Players have reported connection issues with the Nintendo Switch's left Joy-Con controller, and one YouTuber thinks he found the issue.
Prior to it's release, one of the most concerning Nintendo Switch reports from a number of outlets referenced Joy-Con connection issues, specifically that the left Joy-Con controller was repeatedly losing its connection to the console. The issues persisted through the console's launch, with many players reporting that they were also experiencing the issue.
Earlier this week, Nintendo addressed the reports in the official FAQ, offering a few recommendations - avoid aquariums and wireless devices, turn off nearby possible sources of interference like laptops, microwaves, and wireless printers, and more. However, it still wasn't clear what the issue was, or why it seemed to only impact the left Joy-Con.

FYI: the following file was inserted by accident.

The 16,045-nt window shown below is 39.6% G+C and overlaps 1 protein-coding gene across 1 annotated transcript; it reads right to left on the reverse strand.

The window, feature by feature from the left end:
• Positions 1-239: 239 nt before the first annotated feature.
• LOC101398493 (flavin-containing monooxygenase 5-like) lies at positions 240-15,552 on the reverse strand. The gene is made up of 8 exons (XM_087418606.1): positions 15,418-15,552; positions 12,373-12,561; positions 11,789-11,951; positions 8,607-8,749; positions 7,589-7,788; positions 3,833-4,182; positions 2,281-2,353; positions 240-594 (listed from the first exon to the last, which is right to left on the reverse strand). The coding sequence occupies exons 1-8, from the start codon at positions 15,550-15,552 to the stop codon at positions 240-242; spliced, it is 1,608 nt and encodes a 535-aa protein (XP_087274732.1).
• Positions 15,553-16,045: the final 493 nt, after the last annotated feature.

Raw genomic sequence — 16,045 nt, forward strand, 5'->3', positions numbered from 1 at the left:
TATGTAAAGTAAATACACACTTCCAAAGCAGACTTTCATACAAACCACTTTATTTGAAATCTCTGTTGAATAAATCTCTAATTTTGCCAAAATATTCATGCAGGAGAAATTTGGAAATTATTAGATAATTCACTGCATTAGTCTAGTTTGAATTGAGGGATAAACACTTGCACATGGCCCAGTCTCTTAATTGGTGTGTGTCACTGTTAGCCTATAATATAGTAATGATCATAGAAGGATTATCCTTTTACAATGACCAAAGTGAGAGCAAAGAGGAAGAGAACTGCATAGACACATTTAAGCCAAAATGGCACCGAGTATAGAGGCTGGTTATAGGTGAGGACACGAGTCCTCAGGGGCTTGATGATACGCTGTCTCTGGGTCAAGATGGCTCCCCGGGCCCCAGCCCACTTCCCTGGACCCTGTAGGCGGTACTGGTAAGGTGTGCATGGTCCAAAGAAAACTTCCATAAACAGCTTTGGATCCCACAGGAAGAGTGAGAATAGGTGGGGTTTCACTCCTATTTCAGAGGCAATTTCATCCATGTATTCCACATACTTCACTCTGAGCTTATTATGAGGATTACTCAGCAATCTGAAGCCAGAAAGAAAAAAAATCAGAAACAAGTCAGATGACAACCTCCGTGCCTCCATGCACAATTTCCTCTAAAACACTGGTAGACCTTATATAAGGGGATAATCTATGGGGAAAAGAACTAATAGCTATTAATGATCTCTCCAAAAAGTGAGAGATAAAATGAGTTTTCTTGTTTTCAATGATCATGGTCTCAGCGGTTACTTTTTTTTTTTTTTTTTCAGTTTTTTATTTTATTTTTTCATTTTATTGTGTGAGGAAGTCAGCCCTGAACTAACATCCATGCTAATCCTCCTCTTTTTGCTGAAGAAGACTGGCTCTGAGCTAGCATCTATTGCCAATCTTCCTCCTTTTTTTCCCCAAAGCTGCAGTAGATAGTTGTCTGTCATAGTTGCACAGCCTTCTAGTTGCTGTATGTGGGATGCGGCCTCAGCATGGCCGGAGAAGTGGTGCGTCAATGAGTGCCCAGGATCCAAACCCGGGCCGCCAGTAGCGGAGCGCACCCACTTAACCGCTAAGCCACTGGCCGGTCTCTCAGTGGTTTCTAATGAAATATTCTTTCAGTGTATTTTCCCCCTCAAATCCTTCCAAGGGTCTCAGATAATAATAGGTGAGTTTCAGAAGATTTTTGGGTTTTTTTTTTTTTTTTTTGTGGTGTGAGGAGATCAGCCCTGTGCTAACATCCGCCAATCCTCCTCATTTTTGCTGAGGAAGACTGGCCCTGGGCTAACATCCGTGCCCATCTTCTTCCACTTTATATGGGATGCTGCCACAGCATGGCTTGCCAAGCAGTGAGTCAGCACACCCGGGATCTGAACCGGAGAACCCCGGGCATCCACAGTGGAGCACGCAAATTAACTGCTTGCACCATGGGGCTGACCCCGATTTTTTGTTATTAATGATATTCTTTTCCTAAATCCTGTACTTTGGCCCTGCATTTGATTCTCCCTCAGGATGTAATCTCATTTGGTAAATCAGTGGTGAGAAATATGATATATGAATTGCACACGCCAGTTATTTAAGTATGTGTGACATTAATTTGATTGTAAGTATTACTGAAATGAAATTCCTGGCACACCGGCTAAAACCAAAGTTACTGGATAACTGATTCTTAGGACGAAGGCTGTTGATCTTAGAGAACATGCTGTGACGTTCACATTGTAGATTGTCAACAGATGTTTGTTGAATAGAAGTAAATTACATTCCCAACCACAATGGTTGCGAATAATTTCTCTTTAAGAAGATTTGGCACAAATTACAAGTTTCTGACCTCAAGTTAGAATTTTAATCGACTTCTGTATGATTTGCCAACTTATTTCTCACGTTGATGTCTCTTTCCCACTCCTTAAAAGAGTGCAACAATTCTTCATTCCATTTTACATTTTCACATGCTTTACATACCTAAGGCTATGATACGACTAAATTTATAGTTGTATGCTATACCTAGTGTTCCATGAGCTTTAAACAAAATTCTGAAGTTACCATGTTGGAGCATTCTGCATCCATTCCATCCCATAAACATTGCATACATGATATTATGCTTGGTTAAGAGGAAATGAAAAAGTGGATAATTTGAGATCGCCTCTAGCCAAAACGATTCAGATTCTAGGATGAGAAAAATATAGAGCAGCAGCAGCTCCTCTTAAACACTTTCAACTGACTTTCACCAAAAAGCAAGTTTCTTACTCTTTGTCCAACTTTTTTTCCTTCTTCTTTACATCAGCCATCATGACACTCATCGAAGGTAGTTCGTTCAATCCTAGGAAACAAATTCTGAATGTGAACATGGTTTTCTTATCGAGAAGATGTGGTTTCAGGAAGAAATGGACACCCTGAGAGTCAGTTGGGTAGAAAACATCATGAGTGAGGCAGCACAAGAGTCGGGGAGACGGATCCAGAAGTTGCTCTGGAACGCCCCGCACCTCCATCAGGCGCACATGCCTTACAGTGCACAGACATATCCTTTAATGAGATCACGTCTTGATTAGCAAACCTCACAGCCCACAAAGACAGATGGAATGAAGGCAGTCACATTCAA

Spawn Wave on YouTube disassembled both Joy-Con controllers in a video, and found that the right Joy-Con controller featured a stand-alone antenna component, and the left Joy-Con doesn't. When he found the Bluetooth antenna in the left Joy-Con controller, he noted two issues: the antenna is not a separate piece, but rather is printed on the controller's circuit board, and second, it's located next to the housing for the joystick, which is a metal box. It's beneath the shoulder button, so it's not uncommon for the area to be covered by a person's finger.
After noting the issue, Downey decided to solder a copper wire to the antenna circuit in order to move the antenna to the bottom of the controller. After a bit of work - which he details in the video above - the left Joy-Con controller was improved, and actually out-ranged the right one.
This probably goes without saying, but I don't think you should try this at home.